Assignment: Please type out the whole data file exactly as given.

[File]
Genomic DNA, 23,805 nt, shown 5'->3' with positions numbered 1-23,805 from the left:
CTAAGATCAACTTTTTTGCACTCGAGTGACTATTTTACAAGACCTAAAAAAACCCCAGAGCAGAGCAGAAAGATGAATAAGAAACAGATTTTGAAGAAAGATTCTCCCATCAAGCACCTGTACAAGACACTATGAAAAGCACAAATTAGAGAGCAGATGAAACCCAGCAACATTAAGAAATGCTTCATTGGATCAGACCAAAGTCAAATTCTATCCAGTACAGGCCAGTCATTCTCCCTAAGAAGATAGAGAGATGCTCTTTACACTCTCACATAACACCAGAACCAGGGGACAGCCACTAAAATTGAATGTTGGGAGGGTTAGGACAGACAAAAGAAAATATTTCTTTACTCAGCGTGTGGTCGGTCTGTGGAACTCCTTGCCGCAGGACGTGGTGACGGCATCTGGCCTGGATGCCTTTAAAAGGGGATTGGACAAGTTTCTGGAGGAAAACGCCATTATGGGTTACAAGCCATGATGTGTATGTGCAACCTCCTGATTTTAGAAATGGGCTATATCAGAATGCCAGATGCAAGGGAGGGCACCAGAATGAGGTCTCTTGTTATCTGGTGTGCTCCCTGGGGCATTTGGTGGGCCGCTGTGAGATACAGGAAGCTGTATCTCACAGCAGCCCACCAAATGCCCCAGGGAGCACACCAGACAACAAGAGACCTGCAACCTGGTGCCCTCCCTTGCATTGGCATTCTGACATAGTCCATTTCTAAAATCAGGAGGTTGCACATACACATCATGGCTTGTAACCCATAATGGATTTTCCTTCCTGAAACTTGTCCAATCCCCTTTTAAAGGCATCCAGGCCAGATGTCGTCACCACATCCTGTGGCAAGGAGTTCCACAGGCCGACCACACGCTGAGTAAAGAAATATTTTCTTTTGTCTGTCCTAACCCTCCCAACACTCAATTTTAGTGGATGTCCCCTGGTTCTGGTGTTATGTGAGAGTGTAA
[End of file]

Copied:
Genomic DNA, 23,805 nt, shown 5'->3' with positions numbered 1-23,805 from the left:
CTAAGATCAACTTTTTTGCACTCGAGTGACTATTTTACAAGACCTAAAAAAACCCCAGAGCAGAGCAGAAAGATGAATAAGAAACAGATTTTGAAGAAAGATTCTCCCATCAAGCACCTGTACAAGACACTATGAAAAGCACAAATTAGAGAGCAGATGAAACCCAGCAACATTAAGAAATGCTTCATTGGATCAGACCAAAGTCAAATTCTATCCAGTACAGGCCAGTCATTCTCCCTAAGAAGATAGAGAGATGCTCTTTACACTCTCACATAACACCAGAACCAGGGGACAGCCACTAAAATTGAATGTTGGGAGGGTTAGGACAGACAAAAGAAAATATTTCTTTACTCAGCGTGTGGTCGGTCTGTGGAACTCCTTGCCGCAGGACGTGGTGACGGCATCTGGCCTGGATGCCTTTAAAAGGGGATTGGACAAGTTTCTGGAGGAAAACGCCATTATGGGTTACAAGCCATGATGTGTATGTGCAACCTCCTGATTTTAGAAATGGGCTATATCAGAATGCCAGATGCAAGGGAGGGCACCAGAATGAGGTCTCTTGTTATCTGGTGTGCTCCCTGGGGCATTTGGTGGGCCGCTGTGAGATACAGGAAGCTGTATCTCACAGCAGCCCACCAAATGCCCCAGGGAGCACACCAGACAACAAGAGACCTGCAACCTGGTGCCCTCCCTTGCATTGGCATTCTGACATAGTCCATTTCTAAAATCAGGAGGTTGCACATACACATCATGGCTTGTAACCCATAATGGATTTTCCTTCCTGAAACTTGTCCAATCCCCTTTTAAAGGCATCCAGGCCAGATGTCGTCACCACATCCTGTGGCAAGGAGTTCCACAGGCCGACCACACGCTGAGTAAAGAAATATTTTCTTTTGTCTGTCCTAACCCTCCCAACACTCAATTTTAGTGGATGTCCCCTGGTTCTGGTGTTATGTGAGAGTGTAA